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The Handmaid's Tale
The Handmaid's Tale
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AP English Language
AP English Literature
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The Handmaid's Tale Analysis
Literary Devices in The Handmaid's Tale
Symbolism, Imagery, Allegory
The novel is peppered with frequent allusions to different parts of the Bible. The most obvious is the reference to Genesis 30:1-3 (Epigraph), with its catchy phrase, "Give me children or else I di...
The Handmaid's Tale takes place in a city in what used to be in the United States, now called the Republic of Gilead. In this alternative future state, the democratic government has been overthrown...
Narrator Point of View
In this book, the narrator acts as the readers' eyes and ears. We see Gilead as she sees it; we interpret it as she interprets it; and our only knowledge of it comes from the tidbits she gives to u...
Science Fiction or Speculative Fiction?At first glance, The Handmaid's Tale seems to fit well into the genre of science fiction, with its new social caste system, alternate view of the future, an...
Let's face it, living in the Republic of Gilead sucks. Of course, it's worse for some than others, but even the most powerful don't have that great a time of it. So why sugarcoat something so awful...
The narrator speaks plainly and bluntly throughout the book. But despite her fascination with the texture of words, much of the time her words seem to cloak or obscure what really happened. The con...
What's Up With the Title?
If you skip ahead and turn to the back of the book, the way you might to find out whodunit in a murder mystery – not that Shmoop would know anything about that! – you find a brief, scholarly in...
What's Up With the Epigraph?
So, this book has three epigraphs, which in itself is kind of confusing. Let's take them one at a time.First, we've got Genesis:And when Rachel saw that she bare Jacob no children, Rachel envied h...
What's Up With the Ending?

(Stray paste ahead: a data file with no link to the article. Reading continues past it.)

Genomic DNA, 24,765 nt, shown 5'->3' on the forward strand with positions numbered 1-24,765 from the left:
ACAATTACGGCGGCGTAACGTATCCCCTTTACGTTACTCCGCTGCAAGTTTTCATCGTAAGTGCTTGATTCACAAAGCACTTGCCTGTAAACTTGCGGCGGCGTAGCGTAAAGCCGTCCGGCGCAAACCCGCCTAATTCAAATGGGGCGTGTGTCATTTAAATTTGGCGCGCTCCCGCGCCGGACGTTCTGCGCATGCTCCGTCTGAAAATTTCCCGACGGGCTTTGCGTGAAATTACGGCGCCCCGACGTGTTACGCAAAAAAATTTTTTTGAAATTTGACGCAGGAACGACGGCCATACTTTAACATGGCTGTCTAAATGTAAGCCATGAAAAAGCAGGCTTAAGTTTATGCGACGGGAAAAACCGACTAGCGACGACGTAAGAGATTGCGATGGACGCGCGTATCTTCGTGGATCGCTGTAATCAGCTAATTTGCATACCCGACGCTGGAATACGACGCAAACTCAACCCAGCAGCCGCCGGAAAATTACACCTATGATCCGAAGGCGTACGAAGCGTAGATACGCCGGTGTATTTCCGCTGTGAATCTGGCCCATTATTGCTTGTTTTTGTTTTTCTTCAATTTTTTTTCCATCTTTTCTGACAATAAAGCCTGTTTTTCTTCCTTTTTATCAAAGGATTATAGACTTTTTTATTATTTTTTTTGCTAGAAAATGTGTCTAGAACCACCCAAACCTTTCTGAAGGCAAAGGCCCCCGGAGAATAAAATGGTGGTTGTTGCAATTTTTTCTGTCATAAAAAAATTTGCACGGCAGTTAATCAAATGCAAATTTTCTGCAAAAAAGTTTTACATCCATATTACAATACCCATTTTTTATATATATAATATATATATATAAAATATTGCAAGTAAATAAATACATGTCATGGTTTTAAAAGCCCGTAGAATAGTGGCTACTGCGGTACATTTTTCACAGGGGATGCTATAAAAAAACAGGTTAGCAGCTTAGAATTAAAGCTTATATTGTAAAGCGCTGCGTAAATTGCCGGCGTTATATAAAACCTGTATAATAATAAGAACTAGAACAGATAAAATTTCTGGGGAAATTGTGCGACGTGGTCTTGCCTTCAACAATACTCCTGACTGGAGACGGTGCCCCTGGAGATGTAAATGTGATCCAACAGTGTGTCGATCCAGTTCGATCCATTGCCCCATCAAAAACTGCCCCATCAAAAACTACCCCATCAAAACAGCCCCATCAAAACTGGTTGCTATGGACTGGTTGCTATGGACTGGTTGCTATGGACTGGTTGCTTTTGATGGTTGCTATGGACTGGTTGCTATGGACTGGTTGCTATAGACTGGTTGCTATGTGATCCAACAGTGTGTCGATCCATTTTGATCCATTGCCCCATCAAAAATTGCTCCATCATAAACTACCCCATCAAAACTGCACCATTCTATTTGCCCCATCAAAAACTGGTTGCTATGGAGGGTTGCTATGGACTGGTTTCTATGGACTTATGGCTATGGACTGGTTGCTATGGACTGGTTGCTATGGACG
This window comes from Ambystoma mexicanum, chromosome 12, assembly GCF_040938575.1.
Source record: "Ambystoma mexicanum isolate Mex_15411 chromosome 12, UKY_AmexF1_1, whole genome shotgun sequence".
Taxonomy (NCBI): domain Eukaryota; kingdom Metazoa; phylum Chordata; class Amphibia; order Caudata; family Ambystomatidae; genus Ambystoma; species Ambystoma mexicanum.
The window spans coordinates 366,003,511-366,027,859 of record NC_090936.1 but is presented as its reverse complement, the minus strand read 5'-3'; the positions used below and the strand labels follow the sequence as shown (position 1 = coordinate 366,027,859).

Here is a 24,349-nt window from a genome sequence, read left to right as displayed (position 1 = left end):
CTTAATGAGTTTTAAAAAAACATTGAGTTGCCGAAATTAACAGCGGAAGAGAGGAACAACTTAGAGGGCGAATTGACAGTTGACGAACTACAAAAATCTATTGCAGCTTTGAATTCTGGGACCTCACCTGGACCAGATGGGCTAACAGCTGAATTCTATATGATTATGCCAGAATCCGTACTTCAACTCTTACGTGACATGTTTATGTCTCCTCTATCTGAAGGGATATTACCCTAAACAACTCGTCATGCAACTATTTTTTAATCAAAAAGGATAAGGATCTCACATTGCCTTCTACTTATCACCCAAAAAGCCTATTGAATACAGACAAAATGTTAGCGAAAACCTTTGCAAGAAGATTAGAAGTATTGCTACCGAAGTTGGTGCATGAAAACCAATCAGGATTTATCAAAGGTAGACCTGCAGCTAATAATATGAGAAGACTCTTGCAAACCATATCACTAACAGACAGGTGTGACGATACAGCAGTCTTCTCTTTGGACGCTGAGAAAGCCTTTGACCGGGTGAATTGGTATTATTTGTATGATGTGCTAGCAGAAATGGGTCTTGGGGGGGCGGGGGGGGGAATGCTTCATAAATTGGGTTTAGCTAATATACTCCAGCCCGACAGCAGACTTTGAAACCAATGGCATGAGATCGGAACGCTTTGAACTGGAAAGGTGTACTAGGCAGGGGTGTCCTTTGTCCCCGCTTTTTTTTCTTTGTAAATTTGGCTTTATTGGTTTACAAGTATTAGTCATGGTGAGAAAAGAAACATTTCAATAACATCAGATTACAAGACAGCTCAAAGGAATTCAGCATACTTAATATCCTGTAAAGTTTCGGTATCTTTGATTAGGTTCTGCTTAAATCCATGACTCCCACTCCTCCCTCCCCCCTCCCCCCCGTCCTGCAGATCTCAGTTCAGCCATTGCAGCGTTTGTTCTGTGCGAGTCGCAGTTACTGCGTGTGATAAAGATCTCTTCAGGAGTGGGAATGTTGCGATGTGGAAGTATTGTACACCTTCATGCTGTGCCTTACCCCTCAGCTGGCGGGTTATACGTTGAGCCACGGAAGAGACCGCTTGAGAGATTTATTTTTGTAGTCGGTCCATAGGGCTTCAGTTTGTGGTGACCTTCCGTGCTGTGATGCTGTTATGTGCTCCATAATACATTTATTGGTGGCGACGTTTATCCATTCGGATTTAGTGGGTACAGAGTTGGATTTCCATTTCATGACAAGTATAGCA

You know the saying, is the glass half empty or half full? Are you an optimist or a pessimist? Well, your natural level of optimism or pessimism is probably going to influence what you think happen...
Tricky narrative structure? Check. Lead character who may or may not be lying? Check. Lots of characters going by fake names or no names at all? Check. Uncomfortable subject matter? Check. Absence...
The narrator is sent to her "third posting," a position as Handmaid to the powerful Commander.This is pretty straightforward: the narrator arrives at a new location while explaining both her positi...
Booker's Seven Basic Plots Analysis
The narrator is captured, sent to the Center, and assigned the position of Handmaid.The narrator is not alone in her capture and brainwashing; she is part of a select group of fertile women whom th...
Three-Act Plot Analysis
The narrator begins working as a Handmaid to a Commander and gradually becomes more involved with him, while also trying to find her way into the resistance and battling with flashbacks from her pa...
Did you know Margaret Atwood tweets? Follow her here.Atwood is one of the inventors of the Long PenTM (source).The Handmaid's Tale was made into an opera, with music by Poul Ruders (source).Atwood'...
One of the big ideas in Handmaid's Tale is reducing sex to less than the sum of its parts. Society has tried to eradicate pleasure and eroticism by depriving women of power and agency, and sex is s...
Gilead, a land mentioned in the BibleGenesis 30:1-3 (Epigraph)Whirlwind, Chariot, Behemoth (4.3)Mark 4:1-9 (4.13) (5.12)Stores names' that reference the Old Testament: Lilies of the Field, Milk and...
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